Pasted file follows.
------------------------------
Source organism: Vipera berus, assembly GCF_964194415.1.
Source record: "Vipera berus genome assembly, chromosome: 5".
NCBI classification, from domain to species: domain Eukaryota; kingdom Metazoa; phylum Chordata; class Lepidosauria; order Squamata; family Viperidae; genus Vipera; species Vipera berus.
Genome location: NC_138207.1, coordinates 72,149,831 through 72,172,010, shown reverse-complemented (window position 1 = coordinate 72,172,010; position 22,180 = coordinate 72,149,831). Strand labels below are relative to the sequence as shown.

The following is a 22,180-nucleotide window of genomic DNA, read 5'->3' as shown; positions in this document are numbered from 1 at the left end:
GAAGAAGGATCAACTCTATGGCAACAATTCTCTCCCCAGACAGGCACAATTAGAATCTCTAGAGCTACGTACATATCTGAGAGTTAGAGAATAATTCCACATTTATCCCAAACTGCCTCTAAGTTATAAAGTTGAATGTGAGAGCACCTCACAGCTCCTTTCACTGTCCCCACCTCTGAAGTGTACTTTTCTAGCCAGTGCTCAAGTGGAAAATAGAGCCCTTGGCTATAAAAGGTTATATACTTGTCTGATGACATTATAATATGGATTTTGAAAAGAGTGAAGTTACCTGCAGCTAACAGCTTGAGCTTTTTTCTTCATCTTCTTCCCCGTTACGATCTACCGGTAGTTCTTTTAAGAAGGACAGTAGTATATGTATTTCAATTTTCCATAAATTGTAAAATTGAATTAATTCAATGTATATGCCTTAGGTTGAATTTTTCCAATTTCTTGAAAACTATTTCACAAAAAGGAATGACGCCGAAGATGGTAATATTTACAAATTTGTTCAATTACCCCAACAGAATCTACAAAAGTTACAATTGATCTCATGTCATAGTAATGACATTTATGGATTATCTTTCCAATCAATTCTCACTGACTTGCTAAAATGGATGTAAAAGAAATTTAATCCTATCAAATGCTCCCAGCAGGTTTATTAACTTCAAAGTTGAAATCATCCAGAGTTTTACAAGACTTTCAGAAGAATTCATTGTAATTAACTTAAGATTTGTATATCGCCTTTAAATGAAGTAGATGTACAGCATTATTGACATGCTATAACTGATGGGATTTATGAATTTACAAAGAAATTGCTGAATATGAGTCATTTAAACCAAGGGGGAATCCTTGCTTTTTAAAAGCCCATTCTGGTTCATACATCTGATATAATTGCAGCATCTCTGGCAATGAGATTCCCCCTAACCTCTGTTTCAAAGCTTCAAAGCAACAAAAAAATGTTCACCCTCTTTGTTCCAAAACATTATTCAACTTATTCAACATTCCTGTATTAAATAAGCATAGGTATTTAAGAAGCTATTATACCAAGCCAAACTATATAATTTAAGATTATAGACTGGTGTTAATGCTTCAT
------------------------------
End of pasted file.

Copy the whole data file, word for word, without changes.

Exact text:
Source organism: Vipera berus, assembly GCF_964194415.1.
Source record: "Vipera berus genome assembly, chromosome: 5".
NCBI classification, from domain to species: domain Eukaryota; kingdom Metazoa; phylum Chordata; class Lepidosauria; order Squamata; family Viperidae; genus Vipera; species Vipera berus.
Genome location: NC_138207.1, coordinates 72,149,831 through 72,172,010, shown reverse-complemented (window position 1 = coordinate 72,172,010; position 22,180 = coordinate 72,149,831). Strand labels below are relative to the sequence as shown.

The following is a 22,180-nucleotide window of genomic DNA, read 5'->3' as shown; positions in this document are numbered from 1 at the left end:
GAAGAAGGATCAACTCTATGGCAACAATTCTCTCCCCAGACAGGCACAATTAGAATCTCTAGAGCTACGTACATATCTGAGAGTTAGAGAATAATTCCACATTTATCCCAAACTGCCTCTAAGTTATAAAGTTGAATGTGAGAGCACCTCACAGCTCCTTTCACTGTCCCCACCTCTGAAGTGTACTTTTCTAGCCAGTGCTCAAGTGGAAAATAGAGCCCTTGGCTATAAAAGGTTATATACTTGTCTGATGACATTATAATATGGATTTTGAAAAGAGTGAAGTTACCTGCAGCTAACAGCTTGAGCTTTTTTCTTCATCTTCTTCCCCGTTACGATCTACCGGTAGTTCTTTTAAGAAGGACAGTAGTATATGTATTTCAATTTTCCATAAATTGTAAAATTGAATTAATTCAATGTATATGCCTTAGGTTGAATTTTTCCAATTTCTTGAAAACTATTTCACAAAAAGGAATGACGCCGAAGATGGTAATATTTACAAATTTGTTCAATTACCCCAACAGAATCTACAAAAGTTACAATTGATCTCATGTCATAGTAATGACATTTATGGATTATCTTTCCAATCAATTCTCACTGACTTGCTAAAATGGATGTAAAAGAAATTTAATCCTATCAAATGCTCCCAGCAGGTTTATTAACTTCAAAGTTGAAATCATCCAGAGTTTTACAAGACTTTCAGAAGAATTCATTGTAATTAACTTAAGATTTGTATATCGCCTTTAAATGAAGTAGATGTACAGCATTATTGACATGCTATAACTGATGGGATTTATGAATTTACAAAGAAATTGCTGAATATGAGTCATTTAAACCAAGGGGGAATCCTTGCTTTTTAAAAGCCCATTCTGGTTCATACATCTGATATAATTGCAGCATCTCTGGCAATGAGATTCCCCCTAACCTCTGTTTCAAAGCTTCAAAGCAACAAAAAAATGTTCACCCTCTTTGTTCCAAAACATTATTCAACTTATTCAACATTCCTGTATTAAATAAGCATAGGTATTTAAGAAGCTATTATACCAAGCCAAACTATATAATTTAAGATTATAGACTGGTGTTAATGCTTCAT